Ex-detainee says torture widespread in Iraq bunker




 
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Ex-detainee says torture widespread in Iraq bunker
 
November 17th, 2005  
Team Infidel
 
 

Topic: Ex-detainee says torture widespread in Iraq bunker


Ex-detainee says torture widespread in Iraq bunker
By Michael Georgy
BAGHDAD, Nov 16 (Reuters) - An Iraqi student who said he was held
with prisoners in an Interior Ministry bunker described on Wednesday how he
was hung blindfolded in excruciating positions and called a "Sunni dog" by
his Shi'ite interrogators.
He was speaking after more than 170 detainees were discovered in the
bunker on Sunday night during a raid by U.S. troops who were searching for a
missing teenage boy.
"They blindfolded me and tied my hands behind my back and then hung
me by a ceiling hook. My shoulders and arms felt like they would come off,"
the former detainee, who asked to be identified only by his initials, M.I.,
told Reuters.
"Other times we had to stand up straight and not move for 10
straight hours or face more torture."
There was no way to independently verify M.I.'s account.
The prisoners were found locked in an underground cell near an
Interior Ministry compound in the Baghdad district of Jadriya and many of
them showed signs of severe hunger, beatings and torture, Iraqi officials
and U.S. military sources said.
Prime Minister Ibrahim al-Jaafari said on Tuesday his government was
investigating the allegations of abuse.
The discovery of the detainees is embarrassing for the U.S.-backed
government, which has promised to deliver human rights after decades of
dictatorship under Saddam Hussein.
Iraq's Sunni Arab minority has accused militias linked to the
Shi'ite-run Interior Ministry and Shi'ite political parties of rounding up
Sunnis in raids and holding them without charge. The Shi'ite-led government
has denied the accusations.

LONG ORDEAL
M.I., a Sunni, said his ordeal began one night in late August, when
Interior Ministry forces showed up in police vehicles outside his family's
house and detained him without charge along with his brother and cousin.
"About forty minutes later I was in a room in a bunker with about
100 others. They blindfolded me and tied my hands behind my back," said the
22-year-old law student.
Interrogators asked him for information on Sunni insurgents in his
neighbourhood.
"I didn't know anybody. They hung me from my bound hands from a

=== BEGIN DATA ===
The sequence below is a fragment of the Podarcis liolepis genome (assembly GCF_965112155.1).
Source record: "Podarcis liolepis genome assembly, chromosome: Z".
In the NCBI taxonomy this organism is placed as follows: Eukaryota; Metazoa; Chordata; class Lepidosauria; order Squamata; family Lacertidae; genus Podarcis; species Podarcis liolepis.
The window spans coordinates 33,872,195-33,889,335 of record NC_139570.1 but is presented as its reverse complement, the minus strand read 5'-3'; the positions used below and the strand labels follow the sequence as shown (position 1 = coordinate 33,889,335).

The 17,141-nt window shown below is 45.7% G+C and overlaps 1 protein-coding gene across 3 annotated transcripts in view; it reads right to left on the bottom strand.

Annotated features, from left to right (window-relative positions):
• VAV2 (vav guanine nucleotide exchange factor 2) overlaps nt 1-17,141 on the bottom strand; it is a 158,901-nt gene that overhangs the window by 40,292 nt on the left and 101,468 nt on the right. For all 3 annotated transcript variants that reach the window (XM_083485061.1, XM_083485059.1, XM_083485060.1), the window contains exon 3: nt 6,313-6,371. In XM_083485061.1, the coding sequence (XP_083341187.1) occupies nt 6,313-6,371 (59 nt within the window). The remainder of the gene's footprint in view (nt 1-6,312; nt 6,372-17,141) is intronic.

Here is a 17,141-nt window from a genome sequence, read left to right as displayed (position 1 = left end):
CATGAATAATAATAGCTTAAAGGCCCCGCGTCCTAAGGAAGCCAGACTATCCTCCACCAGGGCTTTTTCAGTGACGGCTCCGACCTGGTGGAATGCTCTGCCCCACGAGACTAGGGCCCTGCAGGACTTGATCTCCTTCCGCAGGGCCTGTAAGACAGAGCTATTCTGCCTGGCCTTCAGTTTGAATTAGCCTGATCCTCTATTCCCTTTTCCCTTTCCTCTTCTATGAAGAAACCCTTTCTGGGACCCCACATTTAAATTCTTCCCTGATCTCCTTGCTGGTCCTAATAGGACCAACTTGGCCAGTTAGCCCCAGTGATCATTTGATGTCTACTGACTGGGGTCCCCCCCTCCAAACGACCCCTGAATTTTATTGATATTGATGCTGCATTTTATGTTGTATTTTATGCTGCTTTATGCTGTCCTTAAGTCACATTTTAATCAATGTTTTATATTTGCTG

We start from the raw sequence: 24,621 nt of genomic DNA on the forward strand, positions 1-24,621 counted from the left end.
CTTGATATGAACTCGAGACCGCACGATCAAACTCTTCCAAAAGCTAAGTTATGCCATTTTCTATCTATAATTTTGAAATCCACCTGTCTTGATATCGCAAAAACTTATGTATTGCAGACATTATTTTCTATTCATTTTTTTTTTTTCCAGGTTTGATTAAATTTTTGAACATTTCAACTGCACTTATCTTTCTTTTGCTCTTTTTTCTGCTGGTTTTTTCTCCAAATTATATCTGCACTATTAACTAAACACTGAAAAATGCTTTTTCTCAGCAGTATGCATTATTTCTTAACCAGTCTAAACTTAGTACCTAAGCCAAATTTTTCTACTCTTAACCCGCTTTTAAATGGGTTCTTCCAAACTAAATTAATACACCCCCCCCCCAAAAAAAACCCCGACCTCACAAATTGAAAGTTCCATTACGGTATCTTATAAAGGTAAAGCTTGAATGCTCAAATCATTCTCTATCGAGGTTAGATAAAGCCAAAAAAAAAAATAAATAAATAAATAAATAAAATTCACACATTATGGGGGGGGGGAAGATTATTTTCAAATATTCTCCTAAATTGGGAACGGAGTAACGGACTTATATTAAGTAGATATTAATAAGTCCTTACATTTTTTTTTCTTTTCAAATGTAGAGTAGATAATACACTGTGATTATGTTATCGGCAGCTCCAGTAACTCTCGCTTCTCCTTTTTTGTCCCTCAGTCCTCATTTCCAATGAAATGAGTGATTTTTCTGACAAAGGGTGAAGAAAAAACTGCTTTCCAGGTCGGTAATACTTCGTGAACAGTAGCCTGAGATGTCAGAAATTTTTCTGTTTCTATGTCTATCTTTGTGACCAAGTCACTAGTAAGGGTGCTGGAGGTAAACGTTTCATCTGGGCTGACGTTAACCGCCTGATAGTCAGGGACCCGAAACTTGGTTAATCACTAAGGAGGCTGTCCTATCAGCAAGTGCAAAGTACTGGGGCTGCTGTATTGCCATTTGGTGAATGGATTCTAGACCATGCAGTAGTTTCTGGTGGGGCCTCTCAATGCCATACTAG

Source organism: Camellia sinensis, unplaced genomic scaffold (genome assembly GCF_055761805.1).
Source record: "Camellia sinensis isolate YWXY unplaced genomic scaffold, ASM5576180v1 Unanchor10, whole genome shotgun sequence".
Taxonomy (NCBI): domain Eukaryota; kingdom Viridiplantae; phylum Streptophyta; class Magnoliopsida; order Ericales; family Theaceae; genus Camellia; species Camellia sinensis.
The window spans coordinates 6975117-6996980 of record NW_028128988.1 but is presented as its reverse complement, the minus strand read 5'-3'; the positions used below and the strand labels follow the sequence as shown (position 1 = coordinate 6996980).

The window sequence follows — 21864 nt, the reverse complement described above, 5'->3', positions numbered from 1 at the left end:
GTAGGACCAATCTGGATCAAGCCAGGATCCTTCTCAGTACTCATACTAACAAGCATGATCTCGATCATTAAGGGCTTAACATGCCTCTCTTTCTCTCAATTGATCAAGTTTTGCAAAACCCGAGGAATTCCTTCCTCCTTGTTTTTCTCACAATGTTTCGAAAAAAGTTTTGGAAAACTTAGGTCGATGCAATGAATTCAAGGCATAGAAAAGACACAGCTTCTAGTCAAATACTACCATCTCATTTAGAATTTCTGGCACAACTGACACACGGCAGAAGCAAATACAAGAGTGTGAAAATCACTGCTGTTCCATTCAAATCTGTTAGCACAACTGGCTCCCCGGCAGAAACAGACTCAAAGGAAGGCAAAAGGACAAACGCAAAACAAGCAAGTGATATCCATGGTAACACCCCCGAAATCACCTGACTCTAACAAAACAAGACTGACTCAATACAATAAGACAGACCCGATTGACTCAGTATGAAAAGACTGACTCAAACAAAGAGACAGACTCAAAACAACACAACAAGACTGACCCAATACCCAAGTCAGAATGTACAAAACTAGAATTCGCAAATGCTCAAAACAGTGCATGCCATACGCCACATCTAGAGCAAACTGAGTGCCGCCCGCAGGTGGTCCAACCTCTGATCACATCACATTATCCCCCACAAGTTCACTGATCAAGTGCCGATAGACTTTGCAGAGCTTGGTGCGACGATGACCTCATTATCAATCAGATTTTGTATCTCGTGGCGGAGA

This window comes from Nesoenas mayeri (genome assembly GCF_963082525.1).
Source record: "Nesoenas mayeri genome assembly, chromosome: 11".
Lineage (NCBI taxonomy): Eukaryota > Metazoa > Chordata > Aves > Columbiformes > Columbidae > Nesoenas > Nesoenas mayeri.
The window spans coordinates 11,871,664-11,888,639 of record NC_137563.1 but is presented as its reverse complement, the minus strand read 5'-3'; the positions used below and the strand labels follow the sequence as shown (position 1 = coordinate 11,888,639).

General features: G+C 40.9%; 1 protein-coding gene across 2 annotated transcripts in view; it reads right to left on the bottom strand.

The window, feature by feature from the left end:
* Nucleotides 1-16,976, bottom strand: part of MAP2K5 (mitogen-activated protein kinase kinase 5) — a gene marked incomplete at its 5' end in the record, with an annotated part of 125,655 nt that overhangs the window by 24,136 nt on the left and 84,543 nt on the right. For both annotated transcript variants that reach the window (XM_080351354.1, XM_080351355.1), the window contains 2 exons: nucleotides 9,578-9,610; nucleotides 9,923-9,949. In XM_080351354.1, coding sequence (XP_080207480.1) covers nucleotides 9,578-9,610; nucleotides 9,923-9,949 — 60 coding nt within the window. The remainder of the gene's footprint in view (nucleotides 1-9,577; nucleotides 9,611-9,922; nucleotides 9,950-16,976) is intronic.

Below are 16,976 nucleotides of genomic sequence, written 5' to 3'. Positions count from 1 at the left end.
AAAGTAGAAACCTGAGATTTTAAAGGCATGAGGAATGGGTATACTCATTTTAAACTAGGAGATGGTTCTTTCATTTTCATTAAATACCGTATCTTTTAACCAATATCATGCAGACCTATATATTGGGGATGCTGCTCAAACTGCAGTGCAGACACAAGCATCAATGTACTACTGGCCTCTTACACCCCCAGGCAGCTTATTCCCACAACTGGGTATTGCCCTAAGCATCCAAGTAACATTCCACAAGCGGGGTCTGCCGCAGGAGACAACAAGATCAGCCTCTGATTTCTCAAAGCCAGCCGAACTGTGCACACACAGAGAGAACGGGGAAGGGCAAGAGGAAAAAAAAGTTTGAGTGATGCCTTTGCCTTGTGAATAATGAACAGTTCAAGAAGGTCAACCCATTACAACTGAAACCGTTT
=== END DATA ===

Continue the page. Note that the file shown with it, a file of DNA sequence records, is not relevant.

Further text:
ceiling hook and whipped me with metal cables. They called us Sunni dogs and
thieves or friends of Saddam Hussein.
"They put me in a small cell at first where there were bloody
clothes from another prisoner. Then I was in a room with about 100 others.
Sometimes they used drills on people."
The bunker scandal is likely to deepen sectarian tensions in Iraq,
where Sunnis are waging a bloody insurgency against the Shi'ite-led
government.
M.I. said air conditioners were kept at full blast in the bunker, a
former bomb shelter located near a building guards said was once a small
palace for one of Saddam's daughters.
"They put me in a barrel full of cold water during questioning,"
said M.I. "They also electrocuted me."
Each prisoner was given half a loaf of bread on a typical day and
allowed access to the toilet every two days, he said.
"We would rush to the toilet and drink from the tap because
sometimes they would only give us water in soda bottle caps three times a
day," he said.
After intensive torture during the first four days by men whom M.I.
described as agents from the office of special investigations, inmates were
abused less frequently.
But he said life was so tough that prisoners prayed for a transfer
to the notorious U.S.-run Abu Ghraib prison, where the scandal of U.S.
troops abusing Iraqi prisoners broke last year.
Thin and soft spoken, M.I. sat in the office of a Sunni party on
Wednesday, still surprised he was freed six weeks ago.
"We were suddenly taken to meet an official in a jacket and tie. He
asked for our names then set five of us free. Others were sent back. No
reason was given," he said.